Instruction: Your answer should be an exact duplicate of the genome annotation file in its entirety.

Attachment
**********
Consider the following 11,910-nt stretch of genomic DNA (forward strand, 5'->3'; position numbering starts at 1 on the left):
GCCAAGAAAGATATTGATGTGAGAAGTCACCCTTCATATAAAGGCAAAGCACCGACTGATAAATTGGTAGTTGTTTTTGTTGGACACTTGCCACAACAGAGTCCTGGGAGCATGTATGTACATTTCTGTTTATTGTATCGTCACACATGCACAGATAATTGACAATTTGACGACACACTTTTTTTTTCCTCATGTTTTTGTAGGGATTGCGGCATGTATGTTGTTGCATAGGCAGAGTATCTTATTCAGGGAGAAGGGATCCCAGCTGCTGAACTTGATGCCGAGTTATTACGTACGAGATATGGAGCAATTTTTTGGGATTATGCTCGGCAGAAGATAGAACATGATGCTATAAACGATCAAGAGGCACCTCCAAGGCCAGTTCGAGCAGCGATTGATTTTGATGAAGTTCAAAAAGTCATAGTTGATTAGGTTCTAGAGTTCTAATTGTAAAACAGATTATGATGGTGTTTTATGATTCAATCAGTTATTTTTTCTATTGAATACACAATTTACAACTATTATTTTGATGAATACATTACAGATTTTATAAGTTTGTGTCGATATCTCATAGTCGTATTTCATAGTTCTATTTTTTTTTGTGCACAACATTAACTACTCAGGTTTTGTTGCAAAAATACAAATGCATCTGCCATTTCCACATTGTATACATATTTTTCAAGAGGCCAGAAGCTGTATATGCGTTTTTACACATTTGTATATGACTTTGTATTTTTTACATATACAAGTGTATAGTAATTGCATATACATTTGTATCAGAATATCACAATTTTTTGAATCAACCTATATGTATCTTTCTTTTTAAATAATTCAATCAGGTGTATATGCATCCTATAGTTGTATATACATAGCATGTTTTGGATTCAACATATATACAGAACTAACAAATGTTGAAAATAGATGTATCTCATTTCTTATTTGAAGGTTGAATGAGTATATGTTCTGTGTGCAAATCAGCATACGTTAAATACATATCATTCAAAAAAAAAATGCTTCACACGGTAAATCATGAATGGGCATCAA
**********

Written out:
Consider the following 11,910-nt stretch of genomic DNA (forward strand, 5'->3'; position numbering starts at 1 on the left):
GCCAAGAAAGATATTGATGTGAGAAGTCACCCTTCATATAAAGGCAAAGCACCGACTGATAAATTGGTAGTTGTTTTTGTTGGACACTTGCCACAACAGAGTCCTGGGAGCATGTATGTACATTTCTGTTTATTGTATCGTCACACATGCACAGATAATTGACAATTTGACGACACACTTTTTTTTTCCTCATGTTTTTGTAGGGATTGCGGCATGTATGTTGTTGCATAGGCAGAGTATCTTATTCAGGGAGAAGGGATCCCAGCTGCTGAACTTGATGCCGAGTTATTACGTACGAGATATGGAGCAATTTTTTGGGATTATGCTCGGCAGAAGATAGAACATGATGCTATAAACGATCAAGAGGCACCTCCAAGGCCAGTTCGAGCAGCGATTGATTTTGATGAAGTTCAAAAAGTCATAGTTGATTAGGTTCTAGAGTTCTAATTGTAAAACAGATTATGATGGTGTTTTATGATTCAATCAGTTATTTTTTCTATTGAATACACAATTTACAACTATTATTTTGATGAATACATTACAGATTTTATAAGTTTGTGTCGATATCTCATAGTCGTATTTCATAGTTCTATTTTTTTTTGTGCACAACATTAACTACTCAGGTTTTGTTGCAAAAATACAAATGCATCTGCCATTTCCACATTGTATACATATTTTTCAAGAGGCCAGAAGCTGTATATGCGTTTTTACACATTTGTATATGACTTTGTATTTTTTACATATACAAGTGTATAGTAATTGCATATACATTTGTATCAGAATATCACAATTTTTTGAATCAACCTATATGTATCTTTCTTTTTAAATAATTCAATCAGGTGTATATGCATCCTATAGTTGTATATACATAGCATGTTTTGGATTCAACATATATACAGAACTAACAAATGTTGAAAATAGATGTATCTCATTTCTTATTTGAAGGTTGAATGAGTATATGTTCTGTGTGCAAATCAGCATACGTTAAATACATATCATTCAAAAAAAAAATGCTTCACACGGTAAATCATGAATGGGCATCAA